Michael Jensen has broached the topic of biblical teaching versus Christ preaching. On his blog he writes,
I was speaking with a prominent English conservative evangelical not so long ago, and we were talking about preaching. He had a gripe: the phrase 'bible teaching' (and the idea of 'bible churches', too). It has crept into the evangelical vocabulary to describe what used to be called 'preaching'. A church is great, we will say, because 'the bible teaching is excellent'. But, he said, the vocab change is significant: it represents a shift to a more cognitive, flat and explanatory style of discourse. The hearers will not be exhorted or edified so much as 'taught'. What's more, and perhaps more seriously, we talk less of preaching Christ, but of teaching the Bible. A subtle but significant difference perhaps?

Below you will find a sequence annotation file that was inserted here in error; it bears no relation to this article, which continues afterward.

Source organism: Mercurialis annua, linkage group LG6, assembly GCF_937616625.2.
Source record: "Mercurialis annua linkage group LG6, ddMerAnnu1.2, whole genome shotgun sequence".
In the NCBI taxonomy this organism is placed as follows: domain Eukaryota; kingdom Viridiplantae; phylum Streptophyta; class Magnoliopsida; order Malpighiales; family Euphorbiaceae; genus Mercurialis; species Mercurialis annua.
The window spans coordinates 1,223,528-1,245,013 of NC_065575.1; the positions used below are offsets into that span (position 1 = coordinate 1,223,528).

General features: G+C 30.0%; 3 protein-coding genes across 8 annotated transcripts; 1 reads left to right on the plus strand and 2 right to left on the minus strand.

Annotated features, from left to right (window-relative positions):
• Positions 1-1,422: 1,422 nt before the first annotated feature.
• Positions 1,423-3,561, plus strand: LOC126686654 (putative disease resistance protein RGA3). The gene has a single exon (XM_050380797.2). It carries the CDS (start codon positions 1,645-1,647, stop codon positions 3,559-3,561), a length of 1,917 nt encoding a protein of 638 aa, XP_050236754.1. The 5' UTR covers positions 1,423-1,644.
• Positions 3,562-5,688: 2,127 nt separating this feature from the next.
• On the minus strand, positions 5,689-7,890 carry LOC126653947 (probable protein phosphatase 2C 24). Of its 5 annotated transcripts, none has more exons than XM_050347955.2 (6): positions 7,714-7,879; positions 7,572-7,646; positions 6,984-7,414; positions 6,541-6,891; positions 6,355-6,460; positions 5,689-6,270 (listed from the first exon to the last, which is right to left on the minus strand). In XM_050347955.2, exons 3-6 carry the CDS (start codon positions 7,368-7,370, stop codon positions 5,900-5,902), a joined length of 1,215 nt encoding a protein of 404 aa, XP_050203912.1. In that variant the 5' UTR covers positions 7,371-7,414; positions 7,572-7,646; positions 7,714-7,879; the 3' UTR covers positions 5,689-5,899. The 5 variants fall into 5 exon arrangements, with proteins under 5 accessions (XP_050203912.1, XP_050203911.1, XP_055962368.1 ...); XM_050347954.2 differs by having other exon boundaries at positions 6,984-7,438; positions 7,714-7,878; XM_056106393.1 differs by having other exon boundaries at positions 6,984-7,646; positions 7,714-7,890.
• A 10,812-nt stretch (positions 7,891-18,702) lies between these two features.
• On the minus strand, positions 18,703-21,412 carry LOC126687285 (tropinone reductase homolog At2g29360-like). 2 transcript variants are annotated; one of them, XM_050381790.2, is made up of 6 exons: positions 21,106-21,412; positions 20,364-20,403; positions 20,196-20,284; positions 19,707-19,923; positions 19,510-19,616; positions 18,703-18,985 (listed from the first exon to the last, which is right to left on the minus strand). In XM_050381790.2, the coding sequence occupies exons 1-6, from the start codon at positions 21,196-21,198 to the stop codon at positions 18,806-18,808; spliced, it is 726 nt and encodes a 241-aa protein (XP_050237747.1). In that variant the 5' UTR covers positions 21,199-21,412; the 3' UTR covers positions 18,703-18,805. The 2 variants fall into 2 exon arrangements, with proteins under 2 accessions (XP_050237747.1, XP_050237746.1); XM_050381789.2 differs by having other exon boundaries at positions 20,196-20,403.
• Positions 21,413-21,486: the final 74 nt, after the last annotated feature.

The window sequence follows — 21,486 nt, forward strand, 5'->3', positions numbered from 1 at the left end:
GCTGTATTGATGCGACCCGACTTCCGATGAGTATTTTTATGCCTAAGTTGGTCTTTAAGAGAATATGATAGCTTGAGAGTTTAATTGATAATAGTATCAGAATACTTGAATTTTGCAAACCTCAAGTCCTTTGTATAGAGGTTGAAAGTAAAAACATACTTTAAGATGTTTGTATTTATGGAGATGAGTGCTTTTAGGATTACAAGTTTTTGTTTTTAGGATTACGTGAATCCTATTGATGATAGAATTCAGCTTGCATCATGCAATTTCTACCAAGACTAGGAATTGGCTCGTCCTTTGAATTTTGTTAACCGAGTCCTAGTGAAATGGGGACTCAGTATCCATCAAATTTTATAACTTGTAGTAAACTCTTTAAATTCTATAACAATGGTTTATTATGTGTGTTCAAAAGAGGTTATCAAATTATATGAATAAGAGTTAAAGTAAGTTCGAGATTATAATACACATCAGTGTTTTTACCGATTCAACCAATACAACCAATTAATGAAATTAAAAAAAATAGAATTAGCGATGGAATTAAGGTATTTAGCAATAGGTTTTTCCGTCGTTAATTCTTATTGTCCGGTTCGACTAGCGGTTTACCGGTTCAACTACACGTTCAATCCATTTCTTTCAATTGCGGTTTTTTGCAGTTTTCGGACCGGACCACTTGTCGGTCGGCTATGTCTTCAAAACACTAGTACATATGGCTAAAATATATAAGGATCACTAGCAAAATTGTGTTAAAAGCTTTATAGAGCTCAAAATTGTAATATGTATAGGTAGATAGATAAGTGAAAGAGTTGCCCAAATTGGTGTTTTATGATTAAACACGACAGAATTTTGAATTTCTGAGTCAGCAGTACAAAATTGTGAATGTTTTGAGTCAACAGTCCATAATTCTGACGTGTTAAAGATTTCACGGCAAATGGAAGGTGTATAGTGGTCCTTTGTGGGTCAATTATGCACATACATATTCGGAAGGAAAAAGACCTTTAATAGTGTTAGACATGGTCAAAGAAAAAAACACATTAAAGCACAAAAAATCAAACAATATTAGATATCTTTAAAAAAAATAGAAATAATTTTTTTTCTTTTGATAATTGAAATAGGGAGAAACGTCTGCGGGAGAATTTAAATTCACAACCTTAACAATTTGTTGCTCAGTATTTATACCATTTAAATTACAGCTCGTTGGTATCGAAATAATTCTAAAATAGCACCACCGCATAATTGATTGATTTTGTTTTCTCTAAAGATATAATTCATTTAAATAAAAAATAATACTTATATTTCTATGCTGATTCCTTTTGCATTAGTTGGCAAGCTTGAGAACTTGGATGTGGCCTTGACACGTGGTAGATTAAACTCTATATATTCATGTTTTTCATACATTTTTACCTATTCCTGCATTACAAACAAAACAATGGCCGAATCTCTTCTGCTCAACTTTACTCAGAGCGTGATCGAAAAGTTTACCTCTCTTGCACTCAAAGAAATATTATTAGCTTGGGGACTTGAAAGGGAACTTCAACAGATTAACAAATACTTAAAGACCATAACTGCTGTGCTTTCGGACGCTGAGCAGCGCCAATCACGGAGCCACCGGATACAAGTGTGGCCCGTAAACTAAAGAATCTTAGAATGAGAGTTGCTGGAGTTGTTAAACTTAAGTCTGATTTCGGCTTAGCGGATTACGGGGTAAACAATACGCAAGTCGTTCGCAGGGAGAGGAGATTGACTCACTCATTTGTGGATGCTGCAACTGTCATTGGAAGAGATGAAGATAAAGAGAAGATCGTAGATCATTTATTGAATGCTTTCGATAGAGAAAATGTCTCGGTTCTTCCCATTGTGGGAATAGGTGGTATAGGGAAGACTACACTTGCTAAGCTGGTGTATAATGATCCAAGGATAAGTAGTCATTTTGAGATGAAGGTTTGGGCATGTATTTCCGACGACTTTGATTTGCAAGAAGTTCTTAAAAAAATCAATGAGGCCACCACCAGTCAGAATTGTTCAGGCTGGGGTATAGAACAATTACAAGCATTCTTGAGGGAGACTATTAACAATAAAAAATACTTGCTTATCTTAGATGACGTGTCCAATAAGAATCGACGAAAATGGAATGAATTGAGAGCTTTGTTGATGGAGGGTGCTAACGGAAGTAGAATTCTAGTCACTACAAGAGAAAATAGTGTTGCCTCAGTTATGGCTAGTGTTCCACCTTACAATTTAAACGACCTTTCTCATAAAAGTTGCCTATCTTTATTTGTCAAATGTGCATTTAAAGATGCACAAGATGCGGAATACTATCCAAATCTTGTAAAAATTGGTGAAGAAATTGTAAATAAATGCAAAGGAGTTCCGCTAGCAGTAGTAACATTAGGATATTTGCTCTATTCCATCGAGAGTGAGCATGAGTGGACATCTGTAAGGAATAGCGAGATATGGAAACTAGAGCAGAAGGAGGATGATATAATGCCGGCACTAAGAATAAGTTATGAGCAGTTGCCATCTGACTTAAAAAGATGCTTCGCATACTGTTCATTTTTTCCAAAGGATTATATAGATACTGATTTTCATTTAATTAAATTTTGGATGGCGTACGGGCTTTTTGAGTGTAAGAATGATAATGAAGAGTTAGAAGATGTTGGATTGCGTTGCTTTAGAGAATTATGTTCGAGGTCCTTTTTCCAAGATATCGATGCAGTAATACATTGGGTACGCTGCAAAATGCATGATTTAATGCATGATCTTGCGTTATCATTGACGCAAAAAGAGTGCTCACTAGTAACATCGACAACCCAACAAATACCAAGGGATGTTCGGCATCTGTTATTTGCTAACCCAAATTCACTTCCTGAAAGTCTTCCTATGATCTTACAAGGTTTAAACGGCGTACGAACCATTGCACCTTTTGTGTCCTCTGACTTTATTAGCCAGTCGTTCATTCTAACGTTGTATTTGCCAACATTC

While I can certainly appreciate the distinction being offered here, I am not sure that the distinctions are as sharp as some see it. Biblical teaching and preaching Christ are friends not adversaries. Good preaching has an element of teaching and good teaching will have some elements of exhortation which epitomizes of good preaching. Furthermore, I would posit that the assertion above that "it represents a shift to a more cognitive, flat and explanatory style of discourse. The hearers will not be exhorted or edified so much as 'taught'. What's more, and perhaps more seriously, we talk less of preaching Christ, but of teaching the Bible," is simply incorrect. First, if hearers are neither ehorted nor edified than you can call it someting, but you simply cannot call it Bible teaching. This appears to me to be a strawman. Second, there is nothing wrong with "cognitive" or "explanatory." Concerning the former, did not the Lord teach that we are to Love God with our mind (Matt 22:37). Concerning the latter, the teaching of Jesus and the Apostles as recorded in Scripture was often explanatory. Indeed there are more recorded occasions of Jesus teaching than preaching in the Gospels. Even when Jesus is in the synagogue he is more often described as teaching than preaching. Third, I think that it also a bit of a strawman to draw a distinction between "preaching Christ" and "teaching the Bible." Although it is possible to preach the Bible as if Christ were not present, most Christian preachers and teachers worth their salt do not do so. To properly teach the Bible is to teach Christ and to preach Christ is to teach the Scriptures of which he is the center, focus, and end.